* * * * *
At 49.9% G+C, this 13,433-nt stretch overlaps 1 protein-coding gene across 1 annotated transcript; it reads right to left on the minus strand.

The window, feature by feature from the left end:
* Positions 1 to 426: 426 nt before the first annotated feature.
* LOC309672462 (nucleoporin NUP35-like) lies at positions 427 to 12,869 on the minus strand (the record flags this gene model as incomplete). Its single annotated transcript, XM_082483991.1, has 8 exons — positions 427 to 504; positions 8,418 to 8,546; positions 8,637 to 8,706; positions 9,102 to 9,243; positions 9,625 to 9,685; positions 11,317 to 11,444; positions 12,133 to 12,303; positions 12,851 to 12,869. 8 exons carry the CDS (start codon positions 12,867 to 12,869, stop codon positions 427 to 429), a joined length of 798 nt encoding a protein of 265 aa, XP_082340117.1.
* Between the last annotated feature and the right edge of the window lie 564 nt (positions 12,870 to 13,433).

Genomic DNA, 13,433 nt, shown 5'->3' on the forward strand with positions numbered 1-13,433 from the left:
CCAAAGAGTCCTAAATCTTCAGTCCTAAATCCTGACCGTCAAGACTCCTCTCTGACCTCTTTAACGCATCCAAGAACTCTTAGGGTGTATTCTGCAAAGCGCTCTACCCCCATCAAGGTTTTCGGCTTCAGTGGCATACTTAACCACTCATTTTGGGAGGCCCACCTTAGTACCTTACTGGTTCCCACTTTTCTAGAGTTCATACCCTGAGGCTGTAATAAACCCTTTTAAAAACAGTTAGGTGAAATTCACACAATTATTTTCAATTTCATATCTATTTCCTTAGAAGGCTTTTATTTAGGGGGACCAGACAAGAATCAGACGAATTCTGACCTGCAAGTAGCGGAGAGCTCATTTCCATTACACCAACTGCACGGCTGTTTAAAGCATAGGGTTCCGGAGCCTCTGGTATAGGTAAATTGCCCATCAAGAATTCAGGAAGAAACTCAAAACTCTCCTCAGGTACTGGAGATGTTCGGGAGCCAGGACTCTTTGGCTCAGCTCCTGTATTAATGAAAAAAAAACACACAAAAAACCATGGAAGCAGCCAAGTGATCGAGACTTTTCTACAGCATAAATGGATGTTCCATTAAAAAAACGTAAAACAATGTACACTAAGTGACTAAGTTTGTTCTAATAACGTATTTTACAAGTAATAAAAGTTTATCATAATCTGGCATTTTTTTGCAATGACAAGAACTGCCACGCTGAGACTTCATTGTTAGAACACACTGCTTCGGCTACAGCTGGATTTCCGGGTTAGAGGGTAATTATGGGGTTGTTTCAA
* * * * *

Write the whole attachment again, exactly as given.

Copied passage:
At 49.9% G+C, this 13,433-nt stretch overlaps 1 protein-coding gene across 1 annotated transcript; it reads right to left on the minus strand.

The window, feature by feature from the left end:
* Positions 1 to 426: 426 nt before the first annotated feature.
* LOC309672462 (nucleoporin NUP35-like) lies at positions 427 to 12,869 on the minus strand (the record flags this gene model as incomplete). Its single annotated transcript, XM_082483991.1, has 8 exons — positions 427 to 504; positions 8,418 to 8,546; positions 8,637 to 8,706; positions 9,102 to 9,243; positions 9,625 to 9,685; positions 11,317 to 11,444; positions 12,133 to 12,303; positions 12,851 to 12,869. 8 exons carry the CDS (start codon positions 12,867 to 12,869, stop codon positions 427 to 429), a joined length of 798 nt encoding a protein of 265 aa, XP_082340117.1.
* Between the last annotated feature and the right edge of the window lie 564 nt (positions 12,870 to 13,433).

Genomic DNA, 13,433 nt, shown 5'->3' on the forward strand with positions numbered 1-13,433 from the left:
CCAAAGAGTCCTAAATCTTCAGTCCTAAATCCTGACCGTCAAGACTCCTCTCTGACCTCTTTAACGCATCCAAGAACTCTTAGGGTGTATTCTGCAAAGCGCTCTACCCCCATCAAGGTTTTCGGCTTCAGTGGCATACTTAACCACTCATTTTGGGAGGCCCACCTTAGTACCTTACTGGTTCCCACTTTTCTAGAGTTCATACCCTGAGGCTGTAATAAACCCTTTTAAAAACAGTTAGGTGAAATTCACACAATTATTTTCAATTTCATATCTATTTCCTTAGAAGGCTTTTATTTAGGGGGACCAGACAAGAATCAGACGAATTCTGACCTGCAAGTAGCGGAGAGCTCATTTCCATTACACCAACTGCACGGCTGTTTAAAGCATAGGGTTCCGGAGCCTCTGGTATAGGTAAATTGCCCATCAAGAATTCAGGAAGAAACTCAAAACTCTCCTCAGGTACTGGAGATGTTCGGGAGCCAGGACTCTTTGGCTCAGCTCCTGTATTAATGAAAAAAAAACACACAAAAAACCATGGAAGCAGCCAAGTGATCGAGACTTTTCTACAGCATAAATGGATGTTCCATTAAAAAAACGTAAAACAATGTACACTAAGTGACTAAGTTTGTTCTAATAACGTATTTTACAAGTAATAAAAGTTTATCATAATCTGGCATTTTTTTGCAATGACAAGAACTGCCACGCTGAGACTTCATTGTTAGAACACACTGCTTCGGCTACAGCTGGATTTCCGGGTTAGAGGGTAATTATGGGGTTGTTTCAA